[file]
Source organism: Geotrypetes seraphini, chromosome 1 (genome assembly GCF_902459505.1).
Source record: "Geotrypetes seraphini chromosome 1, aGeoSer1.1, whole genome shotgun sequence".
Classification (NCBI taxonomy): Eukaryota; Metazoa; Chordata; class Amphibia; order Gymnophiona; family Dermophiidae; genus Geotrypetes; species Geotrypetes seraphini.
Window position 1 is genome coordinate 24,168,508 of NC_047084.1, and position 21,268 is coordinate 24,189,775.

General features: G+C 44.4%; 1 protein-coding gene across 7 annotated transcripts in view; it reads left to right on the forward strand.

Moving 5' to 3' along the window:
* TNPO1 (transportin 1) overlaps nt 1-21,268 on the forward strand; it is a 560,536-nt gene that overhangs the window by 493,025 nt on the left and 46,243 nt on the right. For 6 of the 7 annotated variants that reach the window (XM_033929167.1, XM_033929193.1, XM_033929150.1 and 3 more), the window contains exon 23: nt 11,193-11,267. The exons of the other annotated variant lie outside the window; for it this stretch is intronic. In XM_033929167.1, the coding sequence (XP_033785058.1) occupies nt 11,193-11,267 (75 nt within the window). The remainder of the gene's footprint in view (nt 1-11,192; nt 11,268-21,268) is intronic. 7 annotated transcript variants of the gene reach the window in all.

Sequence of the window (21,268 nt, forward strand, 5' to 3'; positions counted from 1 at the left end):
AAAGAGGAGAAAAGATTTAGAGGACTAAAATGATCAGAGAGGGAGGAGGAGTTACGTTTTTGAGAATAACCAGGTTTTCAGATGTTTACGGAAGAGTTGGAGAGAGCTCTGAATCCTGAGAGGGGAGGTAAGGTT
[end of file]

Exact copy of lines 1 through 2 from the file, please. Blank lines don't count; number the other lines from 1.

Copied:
Source organism: Geotrypetes seraphini, chromosome 1 (genome assembly GCF_902459505.1).
Source record: "Geotrypetes seraphini chromosome 1, aGeoSer1.1, whole genome shotgun sequence".